Change is afoot. There are pressure points on these healthcare systems to respond to these external new entrants. Our viewpoint is that technology can help, but the idea is that people see the opportunity to create efficiency and see the opportunity to deliver better patient care. Our goal at Tegria is to help all of those organizations do that.

What is the future of deep-pockets technology companies like Microsoft and Oracle entering what seems to be an appealing healthcare IT market?

It goes back to what these large organizations, whether it’s Microsoft or Oracle or Amazon, see, which is the opportunity for technology to make a huge impact in healthcare. At the same time, the healthcare providers themselves will benefit, in theory, from some of the scale that these organizations can bring and take advantage of that technology. So again, they can focus on what they do best, which is the clinical care, having the doctors and clinicians that can take care of the patients and their communities.

Our view at Tegria is that we will continue to partner with these large organizations and help deliver some of the best solutions out there to these healthcare providers. But it’s certainly a trend that has started and that I believe will continue to move forward for a long time.

How will financial market conditions that have driven down company valuations impact Tegria’s participation in mergers and acquisitions?

Tegria is totally focused on continuing our growth. We have aspirations to continue to grow not only the service offerings that we provide, but also the geographies in which we provide them. To the extent that he macroeconomic environment changes valuations, we’ll just be there with everyone else looking for opportunities. We’ll continue to grow organically as well. But for us, it really doesn’t change our strategy as much as it continues to support where we want to take the organization.

Where you see the company in the next three or four years?

Tegria is founded on this idea of trying to bring the best technology solutions to our customers. We will continue on that trajectory. We are excited about the next decade of technology and transformation that we think this industry will go through. We want to be there arm-in-arm with our customer base to help them move forward. It’s exciting times in healthcare and will continue to be so for quite a while.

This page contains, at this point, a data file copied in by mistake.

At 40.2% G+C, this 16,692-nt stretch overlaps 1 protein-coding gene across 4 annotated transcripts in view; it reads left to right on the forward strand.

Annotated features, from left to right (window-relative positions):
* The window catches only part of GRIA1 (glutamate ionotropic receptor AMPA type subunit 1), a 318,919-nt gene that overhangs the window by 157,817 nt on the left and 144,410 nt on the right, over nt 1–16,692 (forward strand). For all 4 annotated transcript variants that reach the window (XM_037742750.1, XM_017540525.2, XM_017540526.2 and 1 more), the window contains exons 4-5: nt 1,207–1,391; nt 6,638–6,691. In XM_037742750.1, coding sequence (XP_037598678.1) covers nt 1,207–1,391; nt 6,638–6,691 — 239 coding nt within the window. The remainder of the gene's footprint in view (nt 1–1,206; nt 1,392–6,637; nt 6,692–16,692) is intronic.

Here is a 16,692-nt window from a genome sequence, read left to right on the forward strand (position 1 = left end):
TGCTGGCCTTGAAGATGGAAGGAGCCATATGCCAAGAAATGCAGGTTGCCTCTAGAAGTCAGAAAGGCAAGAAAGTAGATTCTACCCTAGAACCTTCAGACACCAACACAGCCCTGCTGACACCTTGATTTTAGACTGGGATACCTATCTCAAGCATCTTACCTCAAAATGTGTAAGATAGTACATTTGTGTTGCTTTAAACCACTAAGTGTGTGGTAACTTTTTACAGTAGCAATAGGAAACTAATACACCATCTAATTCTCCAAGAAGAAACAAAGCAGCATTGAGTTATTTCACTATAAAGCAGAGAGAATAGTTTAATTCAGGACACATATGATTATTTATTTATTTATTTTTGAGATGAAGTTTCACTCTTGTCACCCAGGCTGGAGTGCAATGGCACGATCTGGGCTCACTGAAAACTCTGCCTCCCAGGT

Morning Headlines 8/22/22

August 21, 2022 Headlines No Comments

VA data shows Oracle Cerner EHR hit with nearly 500 major incidents since initial rollout

VA data obtained by FedScoop under the Freedom of Information Act shows that the VA has had at least 45 days of Oracle Cerner downtime and 498 major incidents since its first rollout in September 2020.

Alpha II, LLC Accelerates Revenue Cycle Management Solutions with Acquisition of Health EFilings

RCM software vendor Alpha II acquires Health EFilings, which offers analytics and automated MIPS reporting.

Russian hackers plan to release data stolen from McKinney hospital onto dark web

Methodist McKinney Hospital (TX) refuses to pay hackers to retrieve 360 gigabytes of data stolen in a recent ransomware attack.

Monday Morning Update 8/22/22

August 21, 2022 News 1 Comment

Top News


VA data obtained by FedScoop under the Freedom of Information Act shows that the VA has had a least 45 days of Oracle Cerner downtime and 498 major incidents since its first rollout in September 2020.

The VA itself was responsible for one-third of the incidents.

The system issues caused 930 hours of incomplete functionality, 103 hours of degraded performance, and 40 hours of compete downtime.

The VA lists five medical centers as being live on the Oracle Cerner system — Spokane, WA; Walla Walla, WA; Columbus, OH; Roseburg, OR; and White City, OR. It has paused deployments that were scheduled for 2022 until next year.